India is busy explaining itself and its global aspirations to the world. Over the last several days, Prime Minister Narendra Modi and his External Affairs Minister Subrahmanyam Jaishankar have spoken to many foreign leaders, think tanks, and media outlets. But what has India really achieved through this whirlwind diplomacy other than attempting to allay foreigners’ concerns about developments in Kashmir and about Indian democracy? The fact that these concerns have emerged in the first place should be of greater concern to the managers of India’s foreign relations.
The effort to woo and impress foreigners, especially Americans, began with Prime Minister Modi’s ‘Howdy, Modi!’ event on 22 September in Houston. It was followed by bilateral and multilateral meetings on the sidelines of the UN General Assembly (UNGA) in New York and culminated with a three-day swing by S. Jaishankar in Washington DC.
According to news reports, in New York alone Jaishankar met counterparts from 42 countries, held three dozen bilateral meetings, eight pull asides, and seven pluri-laterals (meetings involving representatives of several countries), in addition to the meetings he attended with the Prime Minister. He also had three speaking engagements in New York.
In Washington DC, Jaishankar addressed public and private events at five US think tanks in addition to holding meetings at the US Department of State, the Department of Defense and the National Security Council.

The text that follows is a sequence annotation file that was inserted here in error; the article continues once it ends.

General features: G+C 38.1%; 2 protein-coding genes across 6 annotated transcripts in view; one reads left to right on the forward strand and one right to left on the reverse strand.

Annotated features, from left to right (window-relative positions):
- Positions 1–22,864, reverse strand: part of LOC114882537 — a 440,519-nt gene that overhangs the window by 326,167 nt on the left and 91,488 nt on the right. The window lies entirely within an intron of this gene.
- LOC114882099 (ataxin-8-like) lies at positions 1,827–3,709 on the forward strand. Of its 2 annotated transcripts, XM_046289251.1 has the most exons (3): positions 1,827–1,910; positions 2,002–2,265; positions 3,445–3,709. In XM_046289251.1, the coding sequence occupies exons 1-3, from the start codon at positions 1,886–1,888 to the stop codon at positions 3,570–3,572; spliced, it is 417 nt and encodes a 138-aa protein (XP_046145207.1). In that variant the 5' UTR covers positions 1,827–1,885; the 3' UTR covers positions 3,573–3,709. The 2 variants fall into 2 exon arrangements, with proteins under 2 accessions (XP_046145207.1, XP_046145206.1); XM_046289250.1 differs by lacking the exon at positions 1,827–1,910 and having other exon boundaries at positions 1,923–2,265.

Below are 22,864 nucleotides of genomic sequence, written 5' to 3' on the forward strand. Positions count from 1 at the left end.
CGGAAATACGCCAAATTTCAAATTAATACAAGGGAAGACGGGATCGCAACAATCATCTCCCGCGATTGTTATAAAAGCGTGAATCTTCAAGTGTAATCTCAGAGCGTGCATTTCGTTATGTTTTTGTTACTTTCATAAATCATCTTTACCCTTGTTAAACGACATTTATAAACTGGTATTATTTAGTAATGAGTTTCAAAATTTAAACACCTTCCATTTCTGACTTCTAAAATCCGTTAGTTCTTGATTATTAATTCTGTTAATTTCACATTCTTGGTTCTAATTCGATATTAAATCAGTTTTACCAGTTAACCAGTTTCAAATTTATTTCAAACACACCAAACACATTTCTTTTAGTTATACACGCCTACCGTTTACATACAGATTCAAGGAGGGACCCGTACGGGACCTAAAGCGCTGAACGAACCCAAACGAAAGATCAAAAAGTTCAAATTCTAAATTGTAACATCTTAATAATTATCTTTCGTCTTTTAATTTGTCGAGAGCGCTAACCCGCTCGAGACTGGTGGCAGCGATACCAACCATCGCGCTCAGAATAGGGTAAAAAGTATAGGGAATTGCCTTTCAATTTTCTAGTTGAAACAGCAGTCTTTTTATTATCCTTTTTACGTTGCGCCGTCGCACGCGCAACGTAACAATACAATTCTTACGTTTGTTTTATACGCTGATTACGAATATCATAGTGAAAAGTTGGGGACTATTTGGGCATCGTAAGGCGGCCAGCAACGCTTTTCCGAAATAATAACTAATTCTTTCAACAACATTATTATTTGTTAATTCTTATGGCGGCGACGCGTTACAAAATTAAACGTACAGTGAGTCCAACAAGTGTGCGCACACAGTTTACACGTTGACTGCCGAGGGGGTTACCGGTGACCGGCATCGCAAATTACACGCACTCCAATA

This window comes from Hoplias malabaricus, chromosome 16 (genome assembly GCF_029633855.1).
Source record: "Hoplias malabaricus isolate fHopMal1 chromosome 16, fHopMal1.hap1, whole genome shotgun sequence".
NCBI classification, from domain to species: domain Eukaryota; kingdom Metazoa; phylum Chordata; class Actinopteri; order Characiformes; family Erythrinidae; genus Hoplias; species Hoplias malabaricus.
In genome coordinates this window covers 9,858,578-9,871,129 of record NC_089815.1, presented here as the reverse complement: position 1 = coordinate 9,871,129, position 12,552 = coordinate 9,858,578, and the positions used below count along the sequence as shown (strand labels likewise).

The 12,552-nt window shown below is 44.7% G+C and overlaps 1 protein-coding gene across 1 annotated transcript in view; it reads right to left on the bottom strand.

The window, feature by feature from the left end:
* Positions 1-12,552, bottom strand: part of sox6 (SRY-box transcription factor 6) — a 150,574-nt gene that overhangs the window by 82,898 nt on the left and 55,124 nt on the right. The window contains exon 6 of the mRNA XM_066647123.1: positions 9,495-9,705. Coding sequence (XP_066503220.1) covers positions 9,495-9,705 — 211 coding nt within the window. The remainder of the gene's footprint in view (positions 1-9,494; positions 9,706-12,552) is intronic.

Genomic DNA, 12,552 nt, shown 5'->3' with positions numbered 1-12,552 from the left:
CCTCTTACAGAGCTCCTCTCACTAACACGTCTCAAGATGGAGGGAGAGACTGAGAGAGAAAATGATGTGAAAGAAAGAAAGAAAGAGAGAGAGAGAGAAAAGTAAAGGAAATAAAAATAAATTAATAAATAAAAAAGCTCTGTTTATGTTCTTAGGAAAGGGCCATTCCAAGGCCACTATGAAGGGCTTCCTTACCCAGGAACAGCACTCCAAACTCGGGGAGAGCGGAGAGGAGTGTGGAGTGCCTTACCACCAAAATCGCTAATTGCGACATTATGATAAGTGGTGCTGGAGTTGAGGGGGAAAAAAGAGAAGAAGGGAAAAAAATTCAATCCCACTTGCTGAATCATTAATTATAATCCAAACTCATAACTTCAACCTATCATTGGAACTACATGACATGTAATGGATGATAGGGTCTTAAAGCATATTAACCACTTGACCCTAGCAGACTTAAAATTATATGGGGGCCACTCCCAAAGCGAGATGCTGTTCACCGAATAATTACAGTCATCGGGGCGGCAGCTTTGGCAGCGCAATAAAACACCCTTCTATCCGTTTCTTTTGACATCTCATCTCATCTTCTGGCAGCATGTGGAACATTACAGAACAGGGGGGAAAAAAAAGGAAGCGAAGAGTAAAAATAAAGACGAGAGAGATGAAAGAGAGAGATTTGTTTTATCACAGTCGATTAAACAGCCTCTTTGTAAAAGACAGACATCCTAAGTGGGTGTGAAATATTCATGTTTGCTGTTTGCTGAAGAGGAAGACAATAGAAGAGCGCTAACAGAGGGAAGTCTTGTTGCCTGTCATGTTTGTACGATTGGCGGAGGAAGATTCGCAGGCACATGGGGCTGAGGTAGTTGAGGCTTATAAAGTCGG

Old India vs New India
The sheer intensity of this engagement is impressive. It was almost like 1949, when Prime Minister Jawaharlal Nehru spent three weeks in the US, hoping to introduce a newly independent India to Americans and develop a long-term partnership with what was then one of the world’s two superpowers.
But does the New India of today need to be introduced and explained the same way as Nehru explained ‘Old India’ to the Americans? Perhaps, there is something similar, notwithstanding the protestations about things being different. Indians still believe that India deserves to be at the global high table just by virtue of being India – a 5,000-year-old civilisation, with a rich culture and history.
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There is still little effort to portray shared strategic or economic interests. Apart from repetition of India’s importance based on the size of its population, its strategic location, and its civilisational heritage, this time there was an added layer of pointing out how critics of India’s actions, including in Kashmir, simply do not understand India.
Seventy-two years after Independence, India has greater economic strength and enjoys far more strategic partnerships than it did in 1947. India is also fortunate to have an external affairs minister who understands the United States well, has spent time in Washington DC, including as an ambassador, and is articulate and well-spoken.
As Jaishankar knows well, Washington DC is a city with a short memory, and it is important to keep reiterating one’s viewpoint so that key stakeholders are in the know. But it is equally important to review the viewpoint and consider the concerns of others.
Can’t ignore US interests forever